 The need for beveled is determined by the thickness of the
metal and available size of the electrode and power supply.
 No joint preparation is required if the electrode and power
supply can supply sufficient heat for full penetration.
 Completed with groove weld.
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Three examples for 1/8 inch SMAW electrode:
1/4 inch and less; single pass,
single side.
3/8’s inch to 3/4 inch; joint prep
and multiple pass.
1/4 inch to 3/8’s inch; single pass, two
sides or joint prep and one side.
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Corner Joints
 Three common types:
Joint Weld
 Closed Groove weld
 Partially open Fillet weld
 Fully open Fillet weld
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Lap Joints
 Lap joints are use to attach
metal that overlaps.
 Lab joints are completed with a
fillet weld.
 A lap of three times metal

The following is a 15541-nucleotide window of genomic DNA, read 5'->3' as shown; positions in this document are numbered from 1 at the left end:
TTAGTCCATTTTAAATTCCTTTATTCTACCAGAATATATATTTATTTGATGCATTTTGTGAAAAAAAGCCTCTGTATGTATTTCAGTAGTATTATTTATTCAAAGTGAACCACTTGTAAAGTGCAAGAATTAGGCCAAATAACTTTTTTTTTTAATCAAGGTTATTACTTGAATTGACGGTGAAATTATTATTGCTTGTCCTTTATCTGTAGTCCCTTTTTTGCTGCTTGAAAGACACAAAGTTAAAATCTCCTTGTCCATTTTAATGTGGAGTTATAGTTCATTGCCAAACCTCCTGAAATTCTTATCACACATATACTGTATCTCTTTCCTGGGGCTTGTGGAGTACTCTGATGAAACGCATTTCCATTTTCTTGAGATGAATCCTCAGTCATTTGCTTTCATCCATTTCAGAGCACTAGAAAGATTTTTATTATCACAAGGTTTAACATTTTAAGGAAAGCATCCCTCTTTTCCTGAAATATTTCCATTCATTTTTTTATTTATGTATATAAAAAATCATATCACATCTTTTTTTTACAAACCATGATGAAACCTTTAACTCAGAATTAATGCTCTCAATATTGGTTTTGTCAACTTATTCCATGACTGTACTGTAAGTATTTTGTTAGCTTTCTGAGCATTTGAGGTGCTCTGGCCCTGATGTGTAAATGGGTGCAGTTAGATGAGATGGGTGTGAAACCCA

thickness provides maximum
strength.
 Welding both sides increases
strength in both directions.
 Multiple pass welds are used
when electrode diameter or the
power supply is a limiting factor.
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Edge Joints
 Used to weld two surfaces
at 180 degrees.
 Completed with groove
joint.
 Multiple pass is used when
the electrode or power
supply is the limiting factor.
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Five Welding Positions
Flat
Vertical up
Vertical down
Horizontal
Overhead
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Questions